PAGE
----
Seven years after the program’s launch, however, fewer than half of Maine’s doctors, dentists and other prescribers — 44 percent as of this summer — have registered to log on. And a smaller number actively uses it.

Only 29 percent of pharmacists have registered to check on patients when filling prescriptions, in part because some pharmacy chains do not allow external Internet use, according to state officials.

There also is no way to see when people get prescriptions outside the state.

A new state law opens the door to sharing prescription data with other states. But that won’t help much in the short run because it doesn’t include Maine’s two largest neighbors: Canada and New Hampshire, which doesn’t have a database.

Perhaps the biggest potential of the program is as a statewide monitoring tool.

A small number of states have staffs that watch the data and trends, and in some cases have legal authority to investigate individual patients or prescribers. The costs of such monitoring are outweighed by savings in Medicaid fraud, as well as health care and other addiction-related spending, Paulozzi said.

Maine’s program is coordinated by one staff member in the Office of Substance Abuse. With the help of computer software, she sent 5,662 alerts to prescribers in the last fiscal year because patients had exceeded the current threshold: five separate doctors or pharmacies.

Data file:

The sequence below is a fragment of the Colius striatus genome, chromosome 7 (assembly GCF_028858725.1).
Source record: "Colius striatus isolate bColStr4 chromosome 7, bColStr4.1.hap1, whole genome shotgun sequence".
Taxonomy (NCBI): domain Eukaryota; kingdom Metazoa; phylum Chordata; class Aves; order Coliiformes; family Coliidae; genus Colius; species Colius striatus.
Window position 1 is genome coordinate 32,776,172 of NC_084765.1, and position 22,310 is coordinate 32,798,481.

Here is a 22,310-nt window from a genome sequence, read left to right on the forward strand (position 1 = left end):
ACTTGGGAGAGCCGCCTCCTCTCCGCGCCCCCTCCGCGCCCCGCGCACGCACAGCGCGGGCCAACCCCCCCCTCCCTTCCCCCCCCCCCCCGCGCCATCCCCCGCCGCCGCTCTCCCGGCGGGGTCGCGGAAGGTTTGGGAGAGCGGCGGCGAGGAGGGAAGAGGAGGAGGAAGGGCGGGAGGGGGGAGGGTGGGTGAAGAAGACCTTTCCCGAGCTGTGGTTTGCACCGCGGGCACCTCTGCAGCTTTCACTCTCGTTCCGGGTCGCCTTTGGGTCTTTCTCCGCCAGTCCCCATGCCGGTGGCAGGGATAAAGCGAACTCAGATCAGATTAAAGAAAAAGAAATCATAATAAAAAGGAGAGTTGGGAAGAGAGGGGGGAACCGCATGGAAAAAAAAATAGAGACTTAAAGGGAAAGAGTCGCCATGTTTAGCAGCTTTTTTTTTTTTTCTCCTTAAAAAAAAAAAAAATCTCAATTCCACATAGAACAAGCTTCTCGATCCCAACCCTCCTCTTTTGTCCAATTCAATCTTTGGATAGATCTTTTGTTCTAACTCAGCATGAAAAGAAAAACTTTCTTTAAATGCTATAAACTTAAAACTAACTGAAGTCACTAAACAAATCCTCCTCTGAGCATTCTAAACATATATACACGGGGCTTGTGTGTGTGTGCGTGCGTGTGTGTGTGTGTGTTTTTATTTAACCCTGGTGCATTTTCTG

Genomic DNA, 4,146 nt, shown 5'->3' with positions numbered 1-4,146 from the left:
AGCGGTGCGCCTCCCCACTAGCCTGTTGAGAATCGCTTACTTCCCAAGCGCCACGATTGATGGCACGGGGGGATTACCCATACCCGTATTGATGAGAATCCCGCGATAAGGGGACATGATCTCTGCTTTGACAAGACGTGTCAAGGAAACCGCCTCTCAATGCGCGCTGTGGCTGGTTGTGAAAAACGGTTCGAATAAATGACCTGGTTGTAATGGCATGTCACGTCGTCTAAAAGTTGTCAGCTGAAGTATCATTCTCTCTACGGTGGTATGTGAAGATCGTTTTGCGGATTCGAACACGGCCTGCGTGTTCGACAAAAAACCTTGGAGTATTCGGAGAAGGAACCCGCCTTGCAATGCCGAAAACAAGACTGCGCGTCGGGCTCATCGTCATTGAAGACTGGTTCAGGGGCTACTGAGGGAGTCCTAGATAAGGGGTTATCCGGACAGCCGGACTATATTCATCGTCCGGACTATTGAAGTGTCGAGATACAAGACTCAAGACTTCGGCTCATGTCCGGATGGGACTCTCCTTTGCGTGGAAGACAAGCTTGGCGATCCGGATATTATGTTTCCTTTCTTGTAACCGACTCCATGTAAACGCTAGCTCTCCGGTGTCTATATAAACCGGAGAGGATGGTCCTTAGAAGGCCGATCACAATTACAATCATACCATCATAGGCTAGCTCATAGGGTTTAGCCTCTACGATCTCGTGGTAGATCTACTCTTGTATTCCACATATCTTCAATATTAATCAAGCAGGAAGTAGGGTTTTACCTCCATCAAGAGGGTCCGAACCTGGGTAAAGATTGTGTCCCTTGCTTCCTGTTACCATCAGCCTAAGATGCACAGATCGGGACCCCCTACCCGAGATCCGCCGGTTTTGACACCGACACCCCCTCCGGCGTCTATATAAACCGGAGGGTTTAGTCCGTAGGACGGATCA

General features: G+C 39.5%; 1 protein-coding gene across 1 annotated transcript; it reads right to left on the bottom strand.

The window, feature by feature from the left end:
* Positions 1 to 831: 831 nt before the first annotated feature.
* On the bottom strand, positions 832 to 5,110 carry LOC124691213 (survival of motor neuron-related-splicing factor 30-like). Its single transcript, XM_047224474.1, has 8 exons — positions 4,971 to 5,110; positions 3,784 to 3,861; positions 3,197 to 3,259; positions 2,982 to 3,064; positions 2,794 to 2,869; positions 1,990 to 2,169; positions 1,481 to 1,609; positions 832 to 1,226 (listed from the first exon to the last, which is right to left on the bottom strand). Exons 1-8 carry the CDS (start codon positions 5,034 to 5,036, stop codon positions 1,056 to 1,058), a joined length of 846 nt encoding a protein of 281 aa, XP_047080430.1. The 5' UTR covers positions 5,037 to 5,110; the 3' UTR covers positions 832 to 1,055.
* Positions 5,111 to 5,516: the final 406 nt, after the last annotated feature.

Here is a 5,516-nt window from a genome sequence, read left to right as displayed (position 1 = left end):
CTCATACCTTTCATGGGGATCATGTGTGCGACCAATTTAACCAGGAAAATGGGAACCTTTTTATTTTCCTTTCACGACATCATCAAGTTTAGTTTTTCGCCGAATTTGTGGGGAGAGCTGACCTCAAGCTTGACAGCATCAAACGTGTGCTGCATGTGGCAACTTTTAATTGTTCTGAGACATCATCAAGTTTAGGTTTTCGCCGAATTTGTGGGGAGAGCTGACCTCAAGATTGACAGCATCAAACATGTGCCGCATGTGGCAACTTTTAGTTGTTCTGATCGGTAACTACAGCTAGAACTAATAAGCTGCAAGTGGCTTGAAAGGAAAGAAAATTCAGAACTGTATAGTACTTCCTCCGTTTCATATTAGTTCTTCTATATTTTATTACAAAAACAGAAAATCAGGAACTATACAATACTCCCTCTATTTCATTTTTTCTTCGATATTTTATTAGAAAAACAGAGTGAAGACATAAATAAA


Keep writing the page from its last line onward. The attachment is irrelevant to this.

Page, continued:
State officials would like to issue reports sooner, perhaps when a patient goes to two or three doctors. But they can’t afford to do it.

“It becomes unmanageable because the numbers are so high,” said Guy Cousins, director of the Office of Substance Abuse. “It’s a question of having the staff to do it.’

Besides lacking staff to send more reports to doctors, the office has no staff to investigate the most suspicious prescription activity.  

Consider the individual who went to 61 prescribers in 2008. There is a possibility, at least, that the person was “doctor-shopping” and abusing or selling pills, or both.

The person’s name was not given to any drug enforcement agents for investigation, and there is no state review staff to determine whether the prescriptions were medically necessary. Instead, alerts were mailed to the physicians who prescribed the pills. It was left to them to decide whether to cut that patient off and, in effect, send him or her to another doctor.

MaineCare managers would have been notified if the public health insurance program covered any of the prescriptions, Cousins said. MaineCare does have staff investigators and can restrict patients who use too many doctors or pharmacies.

Experts say that even the most aggressive prescription tracking systems will not solve the whole problem. Doctor-shopping isn’t the only way the drugs get into the wrong hands.

But prescription tracking systems are a way to turn one of the biggest challenges of prescription drug abuse into an advantage, said Paulozzi, the CDC expert.

“It’s a unique way to track drug distribution (that) we don’t have for illegal drugs,” he said. “But we need to make better use of the data so it isn’t there simply when a doctor needs to look up a patient. I think it should be used more as a surveillance system.”

Staff Writer John Richardson can be contacted at 791-6324 or at: [email protected]